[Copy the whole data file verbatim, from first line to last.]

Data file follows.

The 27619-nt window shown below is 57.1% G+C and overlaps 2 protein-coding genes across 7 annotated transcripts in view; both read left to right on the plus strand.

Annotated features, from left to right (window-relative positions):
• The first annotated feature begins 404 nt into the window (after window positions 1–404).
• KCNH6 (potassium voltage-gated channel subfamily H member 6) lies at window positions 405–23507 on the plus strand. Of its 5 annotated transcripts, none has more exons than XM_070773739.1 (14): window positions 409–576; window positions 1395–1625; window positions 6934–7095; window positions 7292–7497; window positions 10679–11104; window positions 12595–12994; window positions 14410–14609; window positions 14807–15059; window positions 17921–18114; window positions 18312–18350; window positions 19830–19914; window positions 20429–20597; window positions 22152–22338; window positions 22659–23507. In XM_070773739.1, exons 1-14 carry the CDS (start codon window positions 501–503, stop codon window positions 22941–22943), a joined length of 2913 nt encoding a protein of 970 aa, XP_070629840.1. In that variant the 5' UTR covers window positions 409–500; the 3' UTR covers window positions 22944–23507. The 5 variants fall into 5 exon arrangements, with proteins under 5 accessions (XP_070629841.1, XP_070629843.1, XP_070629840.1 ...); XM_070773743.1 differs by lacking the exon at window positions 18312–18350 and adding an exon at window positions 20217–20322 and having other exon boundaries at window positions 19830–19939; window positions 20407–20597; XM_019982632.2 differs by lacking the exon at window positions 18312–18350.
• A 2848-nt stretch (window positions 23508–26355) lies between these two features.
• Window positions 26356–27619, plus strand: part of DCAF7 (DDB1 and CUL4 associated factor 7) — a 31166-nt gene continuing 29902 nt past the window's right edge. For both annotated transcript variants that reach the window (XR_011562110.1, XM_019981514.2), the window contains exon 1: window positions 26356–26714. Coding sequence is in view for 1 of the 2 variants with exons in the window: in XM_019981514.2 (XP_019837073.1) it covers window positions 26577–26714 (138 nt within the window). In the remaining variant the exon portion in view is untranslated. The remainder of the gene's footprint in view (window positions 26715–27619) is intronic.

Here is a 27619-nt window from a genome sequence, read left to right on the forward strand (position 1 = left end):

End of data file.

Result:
The 27619-nt window shown below is 57.1% G+C and overlaps 2 protein-coding genes across 7 annotated transcripts in view; both read left to right on the plus strand.

Annotated features, from left to right (window-relative positions):
• The first annotated feature begins 404 nt into the window (after window positions 1–404).
• KCNH6 (potassium voltage-gated channel subfamily H member 6) lies at window positions 405–23507 on the plus strand. Of its 5 annotated transcripts, none has more exons than XM_070773739.1 (14): window positions 409–576; window positions 1395–1625; window positions 6934–7095; window positions 7292–7497; window positions 10679–11104; window positions 12595–12994; window positions 14410–14609; window positions 14807–15059; window positions 17921–18114; window positions 18312–18350; window positions 19830–19914; window positions 20429–20597; window positions 22152–22338; window positions 22659–23507. In XM_070773739.1, exons 1-14 carry the CDS (start codon window positions 501–503, stop codon window positions 22941–22943), a joined length of 2913 nt encoding a protein of 970 aa, XP_070629840.1. In that variant the 5' UTR covers window positions 409–500; the 3' UTR covers window positions 22944–23507. The 5 variants fall into 5 exon arrangements, with proteins under 5 accessions (XP_070629841.1, XP_070629843.1, XP_070629840.1 ...); XM_070773743.1 differs by lacking the exon at window positions 18312–18350 and adding an exon at window positions 20217–20322 and having other exon boundaries at window positions 19830–19939; window positions 20407–20597; XM_019982632.2 differs by lacking the exon at window positions 18312–18350.
• A 2848-nt stretch (window positions 23508–26355) lies between these two features.
• Window positions 26356–27619, plus strand: part of DCAF7 (DDB1 and CUL4 associated factor 7) — a 31166-nt gene continuing 29902 nt past the window's right edge. For both annotated transcript variants that reach the window (XR_011562110.1, XM_019981514.2), the window contains exon 1: window positions 26356–26714. Coding sequence is in view for 1 of the 2 variants with exons in the window: in XM_019981514.2 (XP_019837073.1) it covers window positions 26577–26714 (138 nt within the window). In the remaining variant the exon portion in view is untranslated. The remainder of the gene's footprint in view (window positions 26715–27619) is intronic.

Here is a 27619-nt window from a genome sequence, read left to right on the forward strand (position 1 = left end):